Alone The Girl in the Box - By Robert J. Crane


I’ve heard it said that writing is hard. I disagree; writing novels is easy thanks to the people I have to help me.

Once more, my greatest thanks to my editorial team:

First of all Heather Rodefer, a real trooper, who pores over each page with ruthless precision, purple pen in hand. Her tireless efforts, real-time feedback, and fearlessness in telling me when something is simply not working help keep my work from becoming self-indulgent codswallop.

Second, I must thank Debra Wesley, who in addition to being the speediest to deliver her feedback, is also a constant source of wry humor, insight into the larger world of fantasy and sci-fi, and affirmation for whatever project I’ve just completed.

Third, Shannon Garza read through this particular volume multiple times, trying to figure out what grammatical sin I had committed that caused her Texan sense (it’s like spider-sense, but for Texans) to tingle with displeasure. She ended up figuring out by pure instinct something that I thought I had fixed. Kudos to her for helping me smoothe out that particular problem and also for finding the cover art after a long search on

I shudder to think what any of these books would look like without the countless hours these three put in helping me fix the errors of perspective and thought, grammar and syntax. Keeping a story straight in my head is a lot of work and it’d be impossible if not for outside help like theirs.

Thanks again to Kari Layman for the affirming conversations that led me to go out on a limb and write this book. If she’d said it didn’t sound that interesting, I probably would have worked on something else and Sienna Nealon might never have left her house.

Thanks also to Calvin Sams, who read through and gave some very helpful notes.

A special shout-out and thanks to Nicholas J. Ambrose, author extraordinaire. You can find a sample of his new novel, Samantha’s Promise, in the back of this work – and I recommend reading it, then buying the book.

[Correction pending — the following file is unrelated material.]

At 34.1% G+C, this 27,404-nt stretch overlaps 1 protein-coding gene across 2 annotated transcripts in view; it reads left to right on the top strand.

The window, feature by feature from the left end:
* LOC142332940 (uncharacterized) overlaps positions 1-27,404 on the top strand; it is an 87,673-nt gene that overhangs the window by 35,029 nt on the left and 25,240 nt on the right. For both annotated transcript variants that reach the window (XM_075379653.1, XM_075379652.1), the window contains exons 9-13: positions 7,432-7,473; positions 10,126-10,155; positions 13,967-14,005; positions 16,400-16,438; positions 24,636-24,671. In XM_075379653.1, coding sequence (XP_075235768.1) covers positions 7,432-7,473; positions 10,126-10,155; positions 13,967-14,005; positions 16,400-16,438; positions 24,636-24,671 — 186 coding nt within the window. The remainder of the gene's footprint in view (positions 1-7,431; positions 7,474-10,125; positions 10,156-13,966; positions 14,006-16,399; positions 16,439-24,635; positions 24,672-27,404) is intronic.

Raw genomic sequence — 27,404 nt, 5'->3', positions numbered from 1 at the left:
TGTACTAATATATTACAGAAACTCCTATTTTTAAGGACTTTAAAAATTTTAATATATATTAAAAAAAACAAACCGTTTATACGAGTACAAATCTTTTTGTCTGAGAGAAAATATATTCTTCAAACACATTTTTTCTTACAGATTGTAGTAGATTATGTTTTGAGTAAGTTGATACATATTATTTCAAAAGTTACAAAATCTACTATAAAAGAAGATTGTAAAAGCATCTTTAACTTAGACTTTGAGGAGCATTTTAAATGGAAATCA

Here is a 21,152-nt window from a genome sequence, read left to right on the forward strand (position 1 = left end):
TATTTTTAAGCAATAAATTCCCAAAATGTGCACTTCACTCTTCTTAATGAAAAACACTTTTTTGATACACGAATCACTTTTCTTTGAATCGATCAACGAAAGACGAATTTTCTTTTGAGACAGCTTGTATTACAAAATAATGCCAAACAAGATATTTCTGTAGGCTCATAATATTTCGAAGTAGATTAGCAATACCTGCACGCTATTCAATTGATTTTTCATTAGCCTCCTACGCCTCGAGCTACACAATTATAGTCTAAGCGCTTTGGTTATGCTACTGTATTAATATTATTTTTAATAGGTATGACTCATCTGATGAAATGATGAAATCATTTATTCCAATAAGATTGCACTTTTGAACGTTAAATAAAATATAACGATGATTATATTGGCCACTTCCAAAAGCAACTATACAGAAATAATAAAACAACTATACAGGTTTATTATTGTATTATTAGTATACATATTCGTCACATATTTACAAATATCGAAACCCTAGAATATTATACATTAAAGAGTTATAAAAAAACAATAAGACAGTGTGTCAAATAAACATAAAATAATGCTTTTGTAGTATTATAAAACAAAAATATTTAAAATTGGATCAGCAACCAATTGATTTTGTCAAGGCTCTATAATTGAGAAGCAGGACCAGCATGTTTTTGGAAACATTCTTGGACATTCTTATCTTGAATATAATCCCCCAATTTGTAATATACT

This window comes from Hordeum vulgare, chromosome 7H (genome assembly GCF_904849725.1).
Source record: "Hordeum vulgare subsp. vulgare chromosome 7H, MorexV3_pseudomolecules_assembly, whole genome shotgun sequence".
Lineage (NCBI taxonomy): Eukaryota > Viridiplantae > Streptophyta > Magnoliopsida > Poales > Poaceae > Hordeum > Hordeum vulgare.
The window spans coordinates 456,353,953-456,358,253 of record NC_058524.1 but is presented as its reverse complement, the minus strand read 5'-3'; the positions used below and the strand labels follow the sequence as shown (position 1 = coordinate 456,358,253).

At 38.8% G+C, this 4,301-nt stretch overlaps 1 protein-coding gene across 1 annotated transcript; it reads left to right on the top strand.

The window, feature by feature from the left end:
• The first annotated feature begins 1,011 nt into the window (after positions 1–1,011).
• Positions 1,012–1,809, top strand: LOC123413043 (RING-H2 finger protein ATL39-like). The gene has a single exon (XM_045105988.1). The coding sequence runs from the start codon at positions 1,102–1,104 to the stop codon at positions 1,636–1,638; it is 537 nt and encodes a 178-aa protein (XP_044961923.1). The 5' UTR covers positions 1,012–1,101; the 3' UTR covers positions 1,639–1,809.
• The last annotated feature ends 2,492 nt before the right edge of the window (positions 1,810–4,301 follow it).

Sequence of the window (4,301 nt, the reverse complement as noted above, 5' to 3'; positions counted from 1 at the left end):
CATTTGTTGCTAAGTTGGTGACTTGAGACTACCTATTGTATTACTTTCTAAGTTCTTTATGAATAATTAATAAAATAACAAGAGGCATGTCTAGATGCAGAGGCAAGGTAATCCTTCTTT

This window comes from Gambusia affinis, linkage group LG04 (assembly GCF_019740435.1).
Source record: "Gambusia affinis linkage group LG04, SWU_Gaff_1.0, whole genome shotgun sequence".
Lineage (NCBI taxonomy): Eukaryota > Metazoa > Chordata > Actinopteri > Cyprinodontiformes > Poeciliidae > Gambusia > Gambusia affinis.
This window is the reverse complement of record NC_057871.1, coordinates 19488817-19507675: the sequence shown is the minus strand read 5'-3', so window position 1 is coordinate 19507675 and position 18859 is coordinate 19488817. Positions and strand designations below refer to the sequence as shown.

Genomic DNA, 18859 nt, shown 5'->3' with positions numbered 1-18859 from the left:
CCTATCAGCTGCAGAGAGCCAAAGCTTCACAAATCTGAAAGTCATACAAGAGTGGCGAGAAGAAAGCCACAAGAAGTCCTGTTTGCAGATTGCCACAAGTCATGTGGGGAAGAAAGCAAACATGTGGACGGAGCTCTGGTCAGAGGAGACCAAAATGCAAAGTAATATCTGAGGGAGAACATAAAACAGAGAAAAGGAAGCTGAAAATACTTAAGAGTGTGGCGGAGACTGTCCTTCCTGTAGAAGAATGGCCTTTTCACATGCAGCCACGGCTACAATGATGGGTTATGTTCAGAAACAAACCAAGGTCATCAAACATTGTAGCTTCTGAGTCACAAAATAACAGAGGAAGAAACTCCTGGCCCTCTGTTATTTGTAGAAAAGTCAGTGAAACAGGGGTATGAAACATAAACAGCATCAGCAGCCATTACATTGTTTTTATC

The cover of this book is a (slightly cropped) photo by Anna Omelchenko, who I believe is in Lebanon.

To the fans, the people who have been buying and reading my work and sharing your feedback, a hearty, hearty thank you. The best letters always seem to come on the days when I need them most.

And finally, thanks to my family – wife, kids and parents – for doing all that you do so that I can do what I do.



























About the Author

Other Books by Robert J. Crane

A sample of Samantha’s Promise, by Nicholas J. Ambrose


When I woke up, there were two men in my house. As alarming as that would be for most girls, for me it’s doubly so; no one but Mom and I are allowed in our house. No one. That’s rule number one.

I sensed them creeping around in the living room as my body shot to instant wakefulness. It probably sounds weird, but I could hear them breathing and an unfamiliar scent filled the air, something brisk and fresh, that brought with it a chill that crept into my room. They did not speak.

I rolled off my bed, making much less noise than either of them. I crouched and crept to the doorway of my room, which was open. It was dark; dark enough for me to tell they were having trouble seeing because one of them brushed the coffee table, causing a glass to clatter. A muffled curse made its way to my ears as I huddled against the wall and slid to my feet. We had an alarm, but based on the fact that a deafening klaxon wasn’t blaring, I could only assume they must have somehow circumvented it.

I didn’t know what they were looking for, but I’m a seventeen-year-old girl (eighteen in a month, and I guess I’d say woman, but I don’t feel like one – is that weird?) and there were two strange men in my home, so I guessed their motives were not pure.

How did they get in? The front door is always locked – see rule number one. I peeked around the doorframe and saw them. The one that hit the coffee table looked to be in his forties, had a few extra pounds, and I could tell, even in the dark, that he had less hair than he wished he did.

The other one was younger, I guessed late twenties, and his back was turned to me. They were both wearing suits with dark